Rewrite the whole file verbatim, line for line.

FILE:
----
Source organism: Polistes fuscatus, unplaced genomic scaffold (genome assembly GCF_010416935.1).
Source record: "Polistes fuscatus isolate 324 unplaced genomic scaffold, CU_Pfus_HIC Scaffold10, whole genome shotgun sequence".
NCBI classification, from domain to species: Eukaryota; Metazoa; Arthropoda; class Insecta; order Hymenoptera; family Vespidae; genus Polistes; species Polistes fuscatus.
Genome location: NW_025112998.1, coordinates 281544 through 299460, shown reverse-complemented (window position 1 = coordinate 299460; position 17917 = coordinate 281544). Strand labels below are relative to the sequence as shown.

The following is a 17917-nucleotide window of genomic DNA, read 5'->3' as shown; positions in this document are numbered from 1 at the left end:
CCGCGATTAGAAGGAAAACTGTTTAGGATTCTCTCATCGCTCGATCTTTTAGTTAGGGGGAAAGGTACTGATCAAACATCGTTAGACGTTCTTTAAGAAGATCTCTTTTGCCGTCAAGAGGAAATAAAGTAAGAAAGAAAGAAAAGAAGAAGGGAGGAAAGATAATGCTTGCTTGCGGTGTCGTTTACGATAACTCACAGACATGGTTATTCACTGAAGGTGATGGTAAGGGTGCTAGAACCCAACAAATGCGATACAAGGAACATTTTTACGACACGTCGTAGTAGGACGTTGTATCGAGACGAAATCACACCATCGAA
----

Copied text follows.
Source organism: Polistes fuscatus, unplaced genomic scaffold (genome assembly GCF_010416935.1).
Source record: "Polistes fuscatus isolate 324 unplaced genomic scaffold, CU_Pfus_HIC Scaffold10, whole genome shotgun sequence".
NCBI classification, from domain to species: Eukaryota; Metazoa; Arthropoda; class Insecta; order Hymenoptera; family Vespidae; genus Polistes; species Polistes fuscatus.
Genome location: NW_025112998.1, coordinates 281544 through 299460, shown reverse-complemented (window position 1 = coordinate 299460; position 17917 = coordinate 281544). Strand labels below are relative to the sequence as shown.

The following is a 17917-nucleotide window of genomic DNA, read 5'->3' as shown; positions in this document are numbered from 1 at the left end:
CCGCGATTAGAAGGAAAACTGTTTAGGATTCTCTCATCGCTCGATCTTTTAGTTAGGGGGAAAGGTACTGATCAAACATCGTTAGACGTTCTTTAAGAAGATCTCTTTTGCCGTCAAGAGGAAATAAAGTAAGAAAGAAAGAAAAGAAGAAGGGAGGAAAGATAATGCTTGCTTGCGGTGTCGTTTACGATAACTCACAGACATGGTTATTCACTGAAGGTGATGGTAAGGGTGCTAGAACCCAACAAATGCGATACAAGGAACATTTTTACGACACGTCGTAGTAGGACGTTGTATCGAGACGAAATCACACCATCGAA